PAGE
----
The exact solutions of the so-called s-d model (by P.B. Wiegmann in 1980 and independently by N. Andrei, also in 1980) and the Anderson model (by P.B. Wiegmann in 1981, and by N. Kawakami and A. Okiji in 1981) are also both based on the Bethe ansatz. There exist multi-channel generalizations of these two models also amenable to exact solutions (by N. Andrei and C. Destri and by C.J. Bolech and N. Andrei). Recently several models solvable by Bethe ansatz were realized experimentally in solid states and optical lattices. An important role in the theoretical description of these experiments was played by Jean-Sébastien Caux and Alexei Tsvelik.[citation needed]

## Example: the Heisenberg antiferromagnetic chain

The Heisenberg antiferromagnetic chain is defined by the Hamiltonian (assuming periodic boundary conditions)

$H=J\sum _{j=1}^{N}{\boldsymbol {S}}_{j}\cdot {\boldsymbol {S}}_{j+1},\qquad {\boldsymbol {S}}_{j+N}\equiv {\boldsymbol {S}}_{j}.$

This model is solvable using Bethe ansatz. The scattering phase shift function is $\phi (k_{a}(\lambda _{a}),k_{b}(\lambda _{b}))=\theta _{2}(\lambda _{a}-\lambda _{b})$ , with $\theta _{n}(\lambda )\equiv 2\arctan {\frac {2\lambda }{n}}$  in which the momentum has been conveniently reparametrized as $k(\lambda )=\pi -2\arctan 2\lambda$  in terms of the rapidity $\lambda$ . The (here, periodic) boundary conditions impose the Bethe equations

$\left[{\frac {\lambda _{a}+i/2}{\lambda _{a}-i/2}}\right]^{N}=\prod _{b\neq a}^{M}{\frac {\lambda _{a}-\lambda _{b}+i}{\lambda _{a}-\lambda _{b}-i}},\qquad a=1,...,M$

or more conveniently in logarithmic form

$\theta _{1}(\lambda _{a})-{\frac {1}{N}}\sum _{b=1}^{M}\theta _{2}(\lambda _{a}-\lambda _{b})=2\pi {\frac {I_{a}}{N}}$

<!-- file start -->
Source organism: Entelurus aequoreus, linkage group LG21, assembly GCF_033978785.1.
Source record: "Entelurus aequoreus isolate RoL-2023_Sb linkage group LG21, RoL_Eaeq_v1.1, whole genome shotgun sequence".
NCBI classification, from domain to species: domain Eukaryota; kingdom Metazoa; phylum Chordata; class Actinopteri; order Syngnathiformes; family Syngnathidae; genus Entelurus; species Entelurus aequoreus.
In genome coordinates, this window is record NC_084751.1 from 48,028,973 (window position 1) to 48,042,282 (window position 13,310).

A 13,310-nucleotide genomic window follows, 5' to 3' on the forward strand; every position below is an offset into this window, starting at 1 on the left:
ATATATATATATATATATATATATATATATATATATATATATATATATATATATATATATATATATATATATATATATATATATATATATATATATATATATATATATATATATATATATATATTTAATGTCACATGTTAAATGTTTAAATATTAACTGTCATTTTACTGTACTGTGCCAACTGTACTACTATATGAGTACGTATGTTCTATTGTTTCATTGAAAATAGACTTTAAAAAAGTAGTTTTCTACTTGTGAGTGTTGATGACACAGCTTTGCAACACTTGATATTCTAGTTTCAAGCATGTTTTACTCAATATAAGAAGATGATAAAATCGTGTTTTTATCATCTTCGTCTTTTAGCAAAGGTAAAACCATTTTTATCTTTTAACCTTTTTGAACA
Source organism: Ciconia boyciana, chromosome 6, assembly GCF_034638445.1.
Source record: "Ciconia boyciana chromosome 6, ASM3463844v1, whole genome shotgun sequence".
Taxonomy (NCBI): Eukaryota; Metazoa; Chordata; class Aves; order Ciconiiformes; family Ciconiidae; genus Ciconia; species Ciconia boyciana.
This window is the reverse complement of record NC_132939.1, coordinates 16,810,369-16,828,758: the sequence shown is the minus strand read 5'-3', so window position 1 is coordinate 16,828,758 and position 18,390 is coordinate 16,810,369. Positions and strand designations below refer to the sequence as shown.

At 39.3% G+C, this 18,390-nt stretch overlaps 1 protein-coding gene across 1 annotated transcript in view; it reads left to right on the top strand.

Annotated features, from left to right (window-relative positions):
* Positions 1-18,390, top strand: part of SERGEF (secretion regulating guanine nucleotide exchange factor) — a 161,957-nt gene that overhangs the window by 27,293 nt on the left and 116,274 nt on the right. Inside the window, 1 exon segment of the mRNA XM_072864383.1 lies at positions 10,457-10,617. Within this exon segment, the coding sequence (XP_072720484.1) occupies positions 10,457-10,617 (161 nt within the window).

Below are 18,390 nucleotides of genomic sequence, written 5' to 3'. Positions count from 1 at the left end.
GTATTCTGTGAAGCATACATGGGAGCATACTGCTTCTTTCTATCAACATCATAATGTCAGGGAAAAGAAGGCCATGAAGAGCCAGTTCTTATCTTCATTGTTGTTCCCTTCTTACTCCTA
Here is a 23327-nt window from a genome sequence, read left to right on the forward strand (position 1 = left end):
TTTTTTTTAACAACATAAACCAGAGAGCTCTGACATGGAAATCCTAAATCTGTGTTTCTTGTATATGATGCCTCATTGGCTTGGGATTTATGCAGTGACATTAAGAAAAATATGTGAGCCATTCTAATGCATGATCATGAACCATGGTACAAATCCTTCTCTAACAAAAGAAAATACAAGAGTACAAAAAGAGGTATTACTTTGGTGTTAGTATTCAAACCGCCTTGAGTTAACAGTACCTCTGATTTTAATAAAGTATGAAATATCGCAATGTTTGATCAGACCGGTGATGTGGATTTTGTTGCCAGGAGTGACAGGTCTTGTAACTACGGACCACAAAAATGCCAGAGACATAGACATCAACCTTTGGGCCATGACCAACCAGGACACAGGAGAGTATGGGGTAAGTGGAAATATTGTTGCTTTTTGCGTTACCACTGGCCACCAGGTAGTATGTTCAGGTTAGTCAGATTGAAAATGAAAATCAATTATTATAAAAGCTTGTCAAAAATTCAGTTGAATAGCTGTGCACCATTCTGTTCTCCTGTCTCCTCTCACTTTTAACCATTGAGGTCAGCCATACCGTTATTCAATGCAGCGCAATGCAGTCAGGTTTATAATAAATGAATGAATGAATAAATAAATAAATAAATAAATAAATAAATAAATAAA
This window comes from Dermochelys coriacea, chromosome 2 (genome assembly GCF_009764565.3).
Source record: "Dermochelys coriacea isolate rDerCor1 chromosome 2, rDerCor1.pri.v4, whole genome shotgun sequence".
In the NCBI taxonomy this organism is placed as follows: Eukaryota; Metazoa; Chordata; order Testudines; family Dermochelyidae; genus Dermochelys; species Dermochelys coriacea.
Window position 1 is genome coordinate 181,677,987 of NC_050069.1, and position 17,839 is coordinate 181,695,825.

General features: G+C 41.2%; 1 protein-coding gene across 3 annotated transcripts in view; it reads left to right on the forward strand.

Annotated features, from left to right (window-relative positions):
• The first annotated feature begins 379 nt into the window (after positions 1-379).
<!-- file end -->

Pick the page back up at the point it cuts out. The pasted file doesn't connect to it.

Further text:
where the quantum numbers $I_{j}$  are distinct half-odd integers for $N-M$  even, integers for $N-M$  odd (with $I_{j}$  defined mod$(N)$ ).

## Chronology

• 1928: Werner Heisenberg publishes his model.
• 1930: Felix Bloch proposes an oversimplified Ansatz which miscounts the number of solutions to the Schrödinger equation for the Heisenberg chain.
• 1931: Hans Bethe proposes the correct Ansatz and carefully shows that it yields the correct number of eigenfunctions.
• 1938: Lamek Hulthén (de) obtains the exact ground-state energy of the Heisenberg model.
• 1958: Raymond Lee Orbach uses the Bethe Ansatz to solve the Heisenberg model with anisotropic interactions.
• 1962: J. des Cloizeaux and J. J. Pearson obtain the correct spectrum of the Heisenberg antiferromagnet (spinon dispersion relation), showing that it differs from Anderson’s spin-wave theory predictions (the constant prefactor is different).
• 1963: Elliott H. Lieb and Werner Liniger provide the exact solution of the 1d δ-function interacting Bose gas (now known as the Lieb-Liniger model). Lieb studies the specturm and defines two basic types of excitations.
• 1964: Robert B. Griffiths obtains the magnetization curve of the Heisenberg model at zero temperature.
• 1966: C.N. Yang and C.P. Yang rigorously prove that the ground-state of the Heisenberg chain is given by the Bethe Ansatz. They study properties and applications in and.
• 1967: C.N. Yang generalizes Lieb and Liniger's solution of the δ-function interacting Bose gas to arbitrary permutation symmetry of the wavefunction, giving birth to the nested Bethe Ansatz.
• 1968 Elliott H. Lieb and F. Y. Wu solve the 1d Hubbard model.
• 1969: C.N. Yang and C.P. Yang obtain the thermodynamics of the Lieb-Liniger model, providing the basis of the Thermodynamic Bethe Ansatz (TBA).